The Monster Energy Yamaha MotoGP factory team dropped a bombshell today by announcing the suspension of their rider Maverick Vinalez for the Austrian GP this weekend.
The team mentioned that Vinalez had operated his bike in an “irregular manner” during last weekend’s Styrian GP at the Red Bull Ring. They added further that “the rider’s actions could have potentially caused significant damage to the engine of his YZF-M1 bike, which (in turn) could have caused serious risks to the rider himself and possibly posed a danger to all other riders in the MotoGP race.”
Yamaha did not elaborate further on what the rider did exactly, but there were many who witnessed his mannerisms, including a video which was posted on MotoGP.com’s website.
Photographers situated around the track noticed that Vinalez had held on to fifth gear and letting the engine run into its rev limiter on the front straight. Indeed, Yamaha’s press release did mention of “irregular operation” data being collected. The rider was also observed having revving his engine into the rev limiter three times while he entered the pits.
Destroying an engine has serious repercussions in MotoGP as each rider is allocated a specific number of engines for the entire season. The use of an extra engine will cost the team grid places and even championship points. Therefore, intentional engine destruction is an unforgivable sin.
Vinalez has already requested for an early end to their two-year contract and will exit the team next year. His fallouts with the factory Yamaha team has been heavily publicised and scrutinised throughout this career. He is rumoured to join the Aprilia team next year.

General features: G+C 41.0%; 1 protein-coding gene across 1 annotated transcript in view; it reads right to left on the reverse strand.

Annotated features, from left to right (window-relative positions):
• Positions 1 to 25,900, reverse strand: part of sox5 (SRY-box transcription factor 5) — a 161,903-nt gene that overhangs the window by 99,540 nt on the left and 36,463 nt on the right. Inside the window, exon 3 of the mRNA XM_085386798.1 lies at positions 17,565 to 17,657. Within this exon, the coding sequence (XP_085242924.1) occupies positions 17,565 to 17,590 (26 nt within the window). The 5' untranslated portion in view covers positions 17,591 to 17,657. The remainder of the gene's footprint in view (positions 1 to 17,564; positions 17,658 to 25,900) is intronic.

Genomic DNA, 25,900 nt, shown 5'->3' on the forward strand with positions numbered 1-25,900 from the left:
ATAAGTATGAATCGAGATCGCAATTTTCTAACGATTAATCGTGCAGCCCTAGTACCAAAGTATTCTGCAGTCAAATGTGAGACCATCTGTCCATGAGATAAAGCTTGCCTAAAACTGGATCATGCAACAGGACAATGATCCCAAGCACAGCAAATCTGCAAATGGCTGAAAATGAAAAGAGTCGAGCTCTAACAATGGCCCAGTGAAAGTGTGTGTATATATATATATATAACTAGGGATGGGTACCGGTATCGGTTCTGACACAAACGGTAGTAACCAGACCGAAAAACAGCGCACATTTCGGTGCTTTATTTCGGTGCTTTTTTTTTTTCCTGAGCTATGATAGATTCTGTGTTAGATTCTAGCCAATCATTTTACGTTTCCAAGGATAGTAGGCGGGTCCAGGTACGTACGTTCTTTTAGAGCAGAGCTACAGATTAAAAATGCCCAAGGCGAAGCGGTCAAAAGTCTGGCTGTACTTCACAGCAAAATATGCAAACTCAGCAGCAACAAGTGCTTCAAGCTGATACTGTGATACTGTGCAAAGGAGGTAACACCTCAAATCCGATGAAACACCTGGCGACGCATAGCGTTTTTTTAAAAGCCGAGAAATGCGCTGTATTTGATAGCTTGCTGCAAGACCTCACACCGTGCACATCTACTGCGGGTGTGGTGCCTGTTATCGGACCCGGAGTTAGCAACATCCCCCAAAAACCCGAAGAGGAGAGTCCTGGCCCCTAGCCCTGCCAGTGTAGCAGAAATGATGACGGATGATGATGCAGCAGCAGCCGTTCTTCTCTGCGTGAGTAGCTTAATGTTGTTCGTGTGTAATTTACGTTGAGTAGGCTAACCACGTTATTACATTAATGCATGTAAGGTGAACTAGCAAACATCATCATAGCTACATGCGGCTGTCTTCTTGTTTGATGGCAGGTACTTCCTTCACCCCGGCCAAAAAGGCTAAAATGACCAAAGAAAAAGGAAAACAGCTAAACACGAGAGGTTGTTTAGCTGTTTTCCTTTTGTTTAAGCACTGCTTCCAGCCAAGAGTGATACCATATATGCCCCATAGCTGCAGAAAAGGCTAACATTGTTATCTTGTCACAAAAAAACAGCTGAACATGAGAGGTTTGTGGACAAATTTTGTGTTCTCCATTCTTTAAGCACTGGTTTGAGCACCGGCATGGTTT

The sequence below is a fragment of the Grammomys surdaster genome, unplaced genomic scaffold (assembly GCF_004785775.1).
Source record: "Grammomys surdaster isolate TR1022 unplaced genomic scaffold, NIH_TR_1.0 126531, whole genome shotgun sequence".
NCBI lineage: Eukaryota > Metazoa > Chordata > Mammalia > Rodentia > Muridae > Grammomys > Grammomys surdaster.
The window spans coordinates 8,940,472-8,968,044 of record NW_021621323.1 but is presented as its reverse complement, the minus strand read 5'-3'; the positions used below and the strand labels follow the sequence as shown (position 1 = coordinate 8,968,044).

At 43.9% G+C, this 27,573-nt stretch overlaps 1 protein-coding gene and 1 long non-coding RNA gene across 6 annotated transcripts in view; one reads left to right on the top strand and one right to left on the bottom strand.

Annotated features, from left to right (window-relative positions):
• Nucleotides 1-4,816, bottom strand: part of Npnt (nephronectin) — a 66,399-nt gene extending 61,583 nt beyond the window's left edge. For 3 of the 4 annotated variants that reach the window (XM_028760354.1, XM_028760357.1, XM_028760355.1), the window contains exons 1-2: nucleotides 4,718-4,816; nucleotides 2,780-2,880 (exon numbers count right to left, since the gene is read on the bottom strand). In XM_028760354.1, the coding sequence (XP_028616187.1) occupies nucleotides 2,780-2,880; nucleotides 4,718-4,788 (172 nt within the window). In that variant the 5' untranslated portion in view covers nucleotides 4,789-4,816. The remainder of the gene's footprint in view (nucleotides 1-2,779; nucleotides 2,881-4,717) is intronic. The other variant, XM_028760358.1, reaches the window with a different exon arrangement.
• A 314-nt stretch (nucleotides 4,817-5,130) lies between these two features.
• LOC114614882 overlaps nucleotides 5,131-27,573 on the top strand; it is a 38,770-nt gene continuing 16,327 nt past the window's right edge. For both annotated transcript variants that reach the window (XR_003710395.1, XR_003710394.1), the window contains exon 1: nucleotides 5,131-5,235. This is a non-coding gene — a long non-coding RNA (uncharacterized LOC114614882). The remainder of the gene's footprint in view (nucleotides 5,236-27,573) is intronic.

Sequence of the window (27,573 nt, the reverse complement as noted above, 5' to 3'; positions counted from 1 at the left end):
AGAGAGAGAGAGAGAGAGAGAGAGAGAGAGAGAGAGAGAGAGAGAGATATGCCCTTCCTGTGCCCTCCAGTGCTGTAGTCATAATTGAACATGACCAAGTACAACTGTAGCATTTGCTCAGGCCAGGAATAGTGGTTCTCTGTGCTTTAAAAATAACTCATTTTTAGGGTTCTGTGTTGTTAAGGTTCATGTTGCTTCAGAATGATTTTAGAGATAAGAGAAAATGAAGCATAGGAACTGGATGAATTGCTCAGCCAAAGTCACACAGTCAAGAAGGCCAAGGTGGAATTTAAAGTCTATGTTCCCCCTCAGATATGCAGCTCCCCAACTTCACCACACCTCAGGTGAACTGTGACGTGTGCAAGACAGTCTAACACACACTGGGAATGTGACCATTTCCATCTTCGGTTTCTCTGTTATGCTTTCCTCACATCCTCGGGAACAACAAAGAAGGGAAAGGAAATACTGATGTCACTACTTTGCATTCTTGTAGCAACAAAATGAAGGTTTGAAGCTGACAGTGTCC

He had qualified 9th for the Styrian GP and got off to a good start. However, the race was red-flagged due to the fiery accident between Dani Pedrosa and Lorenzo Savadori. During the restart, Vinalez’s YZR-M1 stalled during the warm-up lap and had to start from the pit lane. Since then he complained that his bike’s engine was bogging at low revs (hence him overrevving it) plus kept getting messages to pit. He eventually finished dead last in the race.
Suspending a rider rarely happens in MotoGP and has happened, on three prior occasions prior to this. One recent occurrence was Romano Fenati’s infamous front brake grab in 2018, John Hopkins in Misano also in 2018 and John Kocinski after alleged revving his Suzuki RGV250’s engine to explode in 1993.
Yamaha stated that Vinalez will not be replaced for this weekend and his return to the team is subject to further data analysis. It may well mean he will be out for the rest of the season.
All pictures: MotoGP.com